[MUSIC PLAYING] KARL PILLEMER: When any program begins, I think the most important question to ask is, what problem does that solve? What challenge is it trying to meet? And PRYDE is trying to meet a challenge that's not only one for youth development, it's also one for our society at large.
ANTHONY BURROW: PRYDE at its core is trying to promote positive youth development by asking better questions about the lives of young people, and making sure that those who have the most contact with them have access to the more recent findings, and understanding of what youth development is all about.
KARL PILLEMER: We are translating cutting-edge, high quality Cornell research into the actual environments where youth workers work, and where children and adolescents live.
ELAINE WETHINGTON: Now, what makes PRYDE unique is that it's going to be rolled out in partnership with New York 4-H.
ANDREW TURNER: I think there's a real hunger from our educators for PRYDE. And I can see it. And they talk about it. They want to be connected to the campus. They want to be connected to Cornell.
MEGAN E. TIFFT: So that connection for us is really important to validate the work that we're doing. But also, to really let researchers know of the challenges also that we're experiencing in the field.
ELAINE WETHINGTON: 4-H is one of the major organizations in the United States engaging youth in activities that give them purpose and meaning, promoting resilience and strength.
ANDREW TURNER: So 4-H has been around for 100 years doing what everyone believes to be a really good programming. The idea that you could start to really look at it through a research lab, it just seems so obvious that this program could benefit from that.
ANTHONY BURROW: And at the same time-- young people-- their voice is heard within the context of our research questions. And that is also a novelty, in that oftentimes, adolescents are studied but they're not included in the investigation process.
ELAINE WETHINGTON: What PRYDE is is sort of a rejuvenation of ideas, an attempt to engage more students, more faculty. I'm hoping to engage you in a project on promoting productive social media use among youth.
Definitely. I think there could be some interesting opportunities you that haven't been explored yet. So I'm really looking forward to us collaborating and thinking about how we can leverage social media to promote educational opportunities for teens, for young adults.
KARL PILLEMER: Another group that's an extremely important PRYDE constituency are undergraduates at Cornell. Our idea is to provide them with a continuous stream of opportunities.
ANTHONY BURROW: We invite undergraduate researchers to take part in a scholar's program in which they will be linked with a PRYDE faculty member. It's one of the only formal programs on campus that allows them to have exposure to translational research, and exposure to professional development opportunities.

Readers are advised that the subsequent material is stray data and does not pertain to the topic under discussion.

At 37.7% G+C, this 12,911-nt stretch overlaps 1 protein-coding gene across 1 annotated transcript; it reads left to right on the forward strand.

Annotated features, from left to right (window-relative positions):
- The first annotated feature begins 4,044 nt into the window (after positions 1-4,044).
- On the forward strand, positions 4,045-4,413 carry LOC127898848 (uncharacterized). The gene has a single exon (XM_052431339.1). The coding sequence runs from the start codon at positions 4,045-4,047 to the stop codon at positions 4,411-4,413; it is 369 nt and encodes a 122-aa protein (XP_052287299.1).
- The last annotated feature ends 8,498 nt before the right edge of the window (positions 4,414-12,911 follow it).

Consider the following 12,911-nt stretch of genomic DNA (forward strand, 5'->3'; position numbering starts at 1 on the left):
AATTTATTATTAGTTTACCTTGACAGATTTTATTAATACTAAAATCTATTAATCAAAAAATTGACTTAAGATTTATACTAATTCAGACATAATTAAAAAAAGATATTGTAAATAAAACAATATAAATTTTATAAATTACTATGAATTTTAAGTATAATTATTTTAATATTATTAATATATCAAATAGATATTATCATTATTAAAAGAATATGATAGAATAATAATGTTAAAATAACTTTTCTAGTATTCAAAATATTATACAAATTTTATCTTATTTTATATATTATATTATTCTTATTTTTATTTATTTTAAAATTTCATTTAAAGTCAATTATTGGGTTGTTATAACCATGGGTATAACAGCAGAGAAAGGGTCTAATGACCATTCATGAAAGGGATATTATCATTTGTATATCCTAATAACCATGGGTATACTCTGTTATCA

Success for me would be that the partnerships that PRYDE can build can stand on their own after the life of that particular project-- that we created infrastructure and brought people to the table to meet each other. But after that project expires, those two entities might think about each other on project number two or three downstream.
ELAINE WETHINGTON: We find this interdisciplinary dialogue to be like the most engaging and intellectually interesting thing that we do.
ANTHONY BURROW: If, in any way, the research that I conduct or the organizations that I'm a part of can facilitate young people having better outcomes, then I need to be a part of it.
ANDREW TURNER: To me, it's exactly what we need to kind of bring 4-H to a new place and a new century.
MEGAN E. TIFFT: There's probably things that I never even thought about, and maybe researchers have never thought about, because we haven't really had the opportunity to sit down at the same table and focus.
KARL PILLEMER: And that's really the goal of PRYDE, it's to create a better marriage between science and service, to promote optimal youth development, and to really develop ways that we can bring evidence to improving youth programming.
We've received your request
You will be notified by email when the transcript and captions are available. The process may take up to 5 business days. Please contact firstname.lastname@example.org if you have any questions about this request.
This video introduces the Program for Research on Youth Development and Engagement (PRYDE), explaining its mission and introducing key researchers and practitioners involved in the project. PRYDE promotes positive youth development through innovative research and evidence-based approaches. Working in partnership with organizations that serve young people, PRYDE strives to understand and to improve the lives of today’s youth.